6. We train people how to treat us. We give people permission to treat us in a certain way. How have you trained colleagues to treat you? Tom is an assistant editor with a TV show. His boss, Lucy, is quick-tempered and likes to fire off demanding emails. Actually, she likes telling Tom to fire off demanding emails. At first he did because she’s his boss. He got tired, though, of taking the heat. He’s now learned to counter her order by suggesting she run the complaint by the director first. The director can deal with Lucy in a way Tom can’t and Tom’s life is less stressful.
  7. What do you want? What is your ultimate goal professionally? Do not let the dysfunctionality of your current position cause you to lose sight of your goal. Double your efforts. Who can help you reach that goal? Ask. Ask for their help. Wishing makes nothing happen.

Melanie had her fair share of “Yes, but” moments in our conversation. I’m going to presume that you do, too! But what are your options?

  • Play martyr at work and at home. Richly satisfying but will reduce the number of loved ones willing to hang out with you.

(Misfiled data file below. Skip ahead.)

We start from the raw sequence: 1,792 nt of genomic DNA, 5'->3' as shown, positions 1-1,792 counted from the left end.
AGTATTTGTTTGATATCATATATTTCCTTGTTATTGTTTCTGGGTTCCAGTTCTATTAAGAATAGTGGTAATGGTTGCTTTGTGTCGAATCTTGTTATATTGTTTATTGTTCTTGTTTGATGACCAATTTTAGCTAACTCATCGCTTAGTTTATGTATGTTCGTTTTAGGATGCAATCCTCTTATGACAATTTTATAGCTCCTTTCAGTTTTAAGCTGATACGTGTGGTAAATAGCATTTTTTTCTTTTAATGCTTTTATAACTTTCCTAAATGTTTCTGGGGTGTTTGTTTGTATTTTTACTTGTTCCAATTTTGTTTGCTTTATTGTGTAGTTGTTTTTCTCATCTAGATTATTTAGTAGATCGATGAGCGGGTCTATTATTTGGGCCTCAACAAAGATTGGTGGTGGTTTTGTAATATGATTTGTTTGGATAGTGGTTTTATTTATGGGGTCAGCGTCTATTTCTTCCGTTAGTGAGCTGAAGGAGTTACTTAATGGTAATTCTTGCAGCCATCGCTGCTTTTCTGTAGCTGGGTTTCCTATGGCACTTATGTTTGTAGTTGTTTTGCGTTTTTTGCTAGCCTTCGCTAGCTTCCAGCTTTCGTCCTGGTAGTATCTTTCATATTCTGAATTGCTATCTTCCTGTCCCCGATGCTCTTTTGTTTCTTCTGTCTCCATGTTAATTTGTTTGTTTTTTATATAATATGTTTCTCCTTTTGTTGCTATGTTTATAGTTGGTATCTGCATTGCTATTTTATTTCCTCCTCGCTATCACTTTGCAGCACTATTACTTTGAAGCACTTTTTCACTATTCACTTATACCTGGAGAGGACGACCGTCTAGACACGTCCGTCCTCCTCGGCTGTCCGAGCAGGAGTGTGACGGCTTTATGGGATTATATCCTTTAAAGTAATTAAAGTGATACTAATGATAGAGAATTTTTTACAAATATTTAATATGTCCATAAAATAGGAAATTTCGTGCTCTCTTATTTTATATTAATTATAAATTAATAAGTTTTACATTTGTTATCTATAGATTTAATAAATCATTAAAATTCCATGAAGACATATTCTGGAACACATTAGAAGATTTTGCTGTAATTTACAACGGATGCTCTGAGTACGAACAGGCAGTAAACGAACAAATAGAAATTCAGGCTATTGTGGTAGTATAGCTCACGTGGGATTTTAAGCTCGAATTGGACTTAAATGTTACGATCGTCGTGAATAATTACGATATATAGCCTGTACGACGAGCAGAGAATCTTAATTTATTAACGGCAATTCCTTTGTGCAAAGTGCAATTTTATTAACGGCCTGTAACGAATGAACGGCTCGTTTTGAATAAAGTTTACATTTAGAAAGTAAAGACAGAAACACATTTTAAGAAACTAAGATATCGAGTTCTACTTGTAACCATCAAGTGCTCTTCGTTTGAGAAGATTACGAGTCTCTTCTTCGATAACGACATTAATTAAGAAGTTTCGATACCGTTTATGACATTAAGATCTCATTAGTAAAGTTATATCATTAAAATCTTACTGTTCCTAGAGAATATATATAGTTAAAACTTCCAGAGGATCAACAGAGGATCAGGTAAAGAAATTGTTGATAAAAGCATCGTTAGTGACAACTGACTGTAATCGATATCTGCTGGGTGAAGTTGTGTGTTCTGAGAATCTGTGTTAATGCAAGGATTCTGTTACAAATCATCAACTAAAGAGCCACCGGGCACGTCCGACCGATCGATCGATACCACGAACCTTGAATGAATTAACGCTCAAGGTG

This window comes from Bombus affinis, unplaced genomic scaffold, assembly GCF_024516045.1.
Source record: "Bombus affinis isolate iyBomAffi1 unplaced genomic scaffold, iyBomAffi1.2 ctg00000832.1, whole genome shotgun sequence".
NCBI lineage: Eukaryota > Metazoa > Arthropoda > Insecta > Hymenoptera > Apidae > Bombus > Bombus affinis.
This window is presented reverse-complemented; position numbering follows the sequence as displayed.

• Practice new ways of interacting with colleagues. Change the dance steps. Not all will have an impact. That’s okay. What’s important is that you resist relying on your default setting.
  • Plan for a new position within the company. Is there a place where your talents can be better utilized and recognized?
  • Quit your job. If conditions are toxic this may be the best option.

Practicing Emotional Courage means you –

  • Embrace who you are
  • Learn how to protect yourself
  • Practice new strategies
  • Pursue goals with laser focus

Is that exhausting? At times, sure!

But what is the alternative?

No, really – what is the alternative?








10 Ways To Escape The Curse Of Perfectionism

At the beginning of a recent workshop I asked the twenty participants to jot down on an index card the thing they are most afraid of. Here is a sampling of their fears:

  • “My greatest fear is to be a failure. I’m scared to start something and not be the best at it.”


  • “I often contemplate the many poor decisions and actions I’ve made in my life. With my negative history omnipresent in my mind I do not consider myself a success. “


  • “I fear failure and I avoid the discussion of failure at all costs.”


  • “My greatest fear is the fear of failure. I have been afraid to fail in many different contexts, such as at school, work and in my personal life. If I didn’t have such a strong fear of failing, I would be more open to learning from my mistakes instead of trying to forget about them, thereby causing me to eventually make the same mistakes again.”